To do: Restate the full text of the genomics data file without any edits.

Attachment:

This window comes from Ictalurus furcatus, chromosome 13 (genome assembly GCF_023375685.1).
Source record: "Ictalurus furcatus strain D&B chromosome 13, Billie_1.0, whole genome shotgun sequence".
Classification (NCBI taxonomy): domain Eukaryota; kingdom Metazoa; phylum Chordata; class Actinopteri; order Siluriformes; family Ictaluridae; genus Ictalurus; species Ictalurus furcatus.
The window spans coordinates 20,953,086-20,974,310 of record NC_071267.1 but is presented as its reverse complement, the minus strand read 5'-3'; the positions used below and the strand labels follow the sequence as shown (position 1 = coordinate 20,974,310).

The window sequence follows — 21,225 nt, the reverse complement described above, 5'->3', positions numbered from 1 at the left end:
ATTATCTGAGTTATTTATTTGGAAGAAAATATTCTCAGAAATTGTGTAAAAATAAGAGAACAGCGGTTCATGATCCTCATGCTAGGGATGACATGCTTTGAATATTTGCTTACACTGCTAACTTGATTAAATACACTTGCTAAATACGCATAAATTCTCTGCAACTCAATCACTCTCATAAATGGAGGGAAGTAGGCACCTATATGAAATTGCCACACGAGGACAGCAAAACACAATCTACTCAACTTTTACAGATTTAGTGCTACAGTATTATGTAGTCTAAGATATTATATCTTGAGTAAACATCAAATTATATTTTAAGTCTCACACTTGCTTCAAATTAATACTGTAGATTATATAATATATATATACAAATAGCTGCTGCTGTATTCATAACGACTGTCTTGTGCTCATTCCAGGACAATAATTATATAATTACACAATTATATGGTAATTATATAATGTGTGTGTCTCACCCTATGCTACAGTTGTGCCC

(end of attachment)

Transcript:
This window comes from Ictalurus furcatus, chromosome 13 (genome assembly GCF_023375685.1).
Source record: "Ictalurus furcatus strain D&B chromosome 13, Billie_1.0, whole genome shotgun sequence".
Classification (NCBI taxonomy): domain Eukaryota; kingdom Metazoa; phylum Chordata; class Actinopteri; order Siluriformes; family Ictaluridae; genus Ictalurus; species Ictalurus furcatus.
The window spans coordinates 20,953,086-20,974,310 of record NC_071267.1 but is presented as its reverse complement, the minus strand read 5'-3'; the positions used below and the strand labels follow the sequence as shown (position 1 = coordinate 20,974,310).

The window sequence follows — 21,225 nt, the reverse complement described above, 5'->3', positions numbered from 1 at the left end:
ATTATCTGAGTTATTTATTTGGAAGAAAATATTCTCAGAAATTGTGTAAAAATAAGAGAACAGCGGTTCATGATCCTCATGCTAGGGATGACATGCTTTGAATATTTGCTTACACTGCTAACTTGATTAAATACACTTGCTAAATACGCATAAATTCTCTGCAACTCAATCACTCTCATAAATGGAGGGAAGTAGGCACCTATATGAAATTGCCACACGAGGACAGCAAAACACAATCTACTCAACTTTTACAGATTTAGTGCTACAGTATTATGTAGTCTAAGATATTATATCTTGAGTAAACATCAAATTATATTTTAAGTCTCACACTTGCTTCAAATTAATACTGTAGATTATATAATATATATATACAAATAGCTGCTGCTGTATTCATAACGACTGTCTTGTGCTCATTCCAGGACAATAATTATATAATTACACAATTATATGGTAATTATATAATGTGTGTGTCTCACCCTATGCTACAGTTGTGCCC